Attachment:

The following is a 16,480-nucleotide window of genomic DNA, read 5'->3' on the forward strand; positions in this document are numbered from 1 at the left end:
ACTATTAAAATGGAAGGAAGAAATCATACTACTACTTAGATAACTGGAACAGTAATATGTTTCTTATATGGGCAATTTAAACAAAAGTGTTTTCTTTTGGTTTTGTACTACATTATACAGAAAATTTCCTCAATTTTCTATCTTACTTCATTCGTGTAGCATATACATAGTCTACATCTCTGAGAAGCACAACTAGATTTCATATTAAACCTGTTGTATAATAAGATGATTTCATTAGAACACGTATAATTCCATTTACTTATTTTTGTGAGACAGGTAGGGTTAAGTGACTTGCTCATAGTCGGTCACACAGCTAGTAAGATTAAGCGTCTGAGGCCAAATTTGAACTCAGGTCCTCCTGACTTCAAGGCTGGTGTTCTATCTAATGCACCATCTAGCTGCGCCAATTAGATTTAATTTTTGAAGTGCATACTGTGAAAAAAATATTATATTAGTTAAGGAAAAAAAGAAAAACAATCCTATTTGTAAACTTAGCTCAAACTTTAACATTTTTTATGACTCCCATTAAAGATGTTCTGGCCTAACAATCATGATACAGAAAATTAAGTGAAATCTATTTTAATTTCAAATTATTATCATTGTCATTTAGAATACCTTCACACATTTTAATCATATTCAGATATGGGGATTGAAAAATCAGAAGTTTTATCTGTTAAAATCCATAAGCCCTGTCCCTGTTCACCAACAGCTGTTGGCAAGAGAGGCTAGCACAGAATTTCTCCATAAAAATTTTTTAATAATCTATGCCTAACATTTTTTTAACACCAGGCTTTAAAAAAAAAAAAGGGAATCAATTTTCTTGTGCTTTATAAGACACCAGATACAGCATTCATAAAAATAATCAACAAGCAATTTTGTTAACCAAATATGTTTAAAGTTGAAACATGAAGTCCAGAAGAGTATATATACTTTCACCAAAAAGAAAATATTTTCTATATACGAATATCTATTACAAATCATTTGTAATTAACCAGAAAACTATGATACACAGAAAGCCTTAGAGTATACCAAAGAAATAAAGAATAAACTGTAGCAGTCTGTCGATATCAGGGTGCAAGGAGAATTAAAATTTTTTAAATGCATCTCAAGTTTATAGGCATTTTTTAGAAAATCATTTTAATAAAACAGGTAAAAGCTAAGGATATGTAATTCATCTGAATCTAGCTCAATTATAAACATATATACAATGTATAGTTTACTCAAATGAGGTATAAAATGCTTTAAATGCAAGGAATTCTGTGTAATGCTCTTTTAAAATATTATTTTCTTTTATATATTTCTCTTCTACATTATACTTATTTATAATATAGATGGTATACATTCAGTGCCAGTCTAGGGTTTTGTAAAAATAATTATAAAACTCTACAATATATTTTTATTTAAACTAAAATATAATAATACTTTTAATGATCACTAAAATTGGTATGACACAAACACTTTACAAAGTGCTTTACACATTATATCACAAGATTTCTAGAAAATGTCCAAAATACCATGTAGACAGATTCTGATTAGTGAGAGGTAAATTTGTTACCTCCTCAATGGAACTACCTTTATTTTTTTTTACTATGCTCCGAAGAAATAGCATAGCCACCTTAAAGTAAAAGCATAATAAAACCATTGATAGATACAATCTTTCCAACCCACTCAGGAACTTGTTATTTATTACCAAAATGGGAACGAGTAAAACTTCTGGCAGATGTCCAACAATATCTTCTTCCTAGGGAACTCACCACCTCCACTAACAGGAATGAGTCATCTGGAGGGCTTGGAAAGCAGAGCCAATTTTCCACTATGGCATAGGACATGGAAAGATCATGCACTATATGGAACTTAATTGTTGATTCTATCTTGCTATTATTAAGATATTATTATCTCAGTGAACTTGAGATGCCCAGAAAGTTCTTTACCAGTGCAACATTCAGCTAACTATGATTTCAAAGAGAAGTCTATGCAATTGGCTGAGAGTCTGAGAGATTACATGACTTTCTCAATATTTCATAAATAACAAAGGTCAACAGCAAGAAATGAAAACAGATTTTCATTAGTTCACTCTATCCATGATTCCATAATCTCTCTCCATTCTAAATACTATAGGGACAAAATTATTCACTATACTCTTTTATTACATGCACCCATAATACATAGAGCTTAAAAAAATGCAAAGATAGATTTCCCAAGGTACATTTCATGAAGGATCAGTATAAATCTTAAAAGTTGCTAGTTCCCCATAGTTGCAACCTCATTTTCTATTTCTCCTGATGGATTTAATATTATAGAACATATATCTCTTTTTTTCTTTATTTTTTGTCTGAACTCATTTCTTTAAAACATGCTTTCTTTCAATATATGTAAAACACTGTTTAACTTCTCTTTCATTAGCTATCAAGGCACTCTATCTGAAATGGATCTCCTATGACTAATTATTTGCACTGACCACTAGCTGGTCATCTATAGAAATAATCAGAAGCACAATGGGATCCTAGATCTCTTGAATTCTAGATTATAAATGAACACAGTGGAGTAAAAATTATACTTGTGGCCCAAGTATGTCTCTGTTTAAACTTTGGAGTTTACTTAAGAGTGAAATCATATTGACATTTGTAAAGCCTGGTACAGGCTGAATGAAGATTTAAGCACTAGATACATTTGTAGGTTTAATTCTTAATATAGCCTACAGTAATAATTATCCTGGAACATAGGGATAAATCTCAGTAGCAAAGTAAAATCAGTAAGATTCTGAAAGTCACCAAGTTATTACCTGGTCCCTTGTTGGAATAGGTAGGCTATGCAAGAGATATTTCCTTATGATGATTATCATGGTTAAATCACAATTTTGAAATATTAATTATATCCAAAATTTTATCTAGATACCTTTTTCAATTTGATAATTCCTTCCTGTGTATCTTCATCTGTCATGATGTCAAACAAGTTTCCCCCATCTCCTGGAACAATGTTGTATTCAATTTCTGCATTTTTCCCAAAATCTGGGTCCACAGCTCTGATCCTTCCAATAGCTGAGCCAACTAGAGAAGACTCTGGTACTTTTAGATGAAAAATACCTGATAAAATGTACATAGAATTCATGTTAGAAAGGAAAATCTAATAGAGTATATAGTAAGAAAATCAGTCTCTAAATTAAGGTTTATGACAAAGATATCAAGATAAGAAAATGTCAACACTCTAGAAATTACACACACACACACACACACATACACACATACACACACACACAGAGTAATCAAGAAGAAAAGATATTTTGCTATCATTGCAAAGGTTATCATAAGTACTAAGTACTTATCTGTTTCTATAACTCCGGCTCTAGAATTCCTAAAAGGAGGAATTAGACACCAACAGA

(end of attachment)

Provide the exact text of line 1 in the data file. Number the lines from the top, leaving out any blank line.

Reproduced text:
The following is a 16,480-nucleotide window of genomic DNA, read 5'->3' on the forward strand; positions in this document are numbered from 1 at the left end: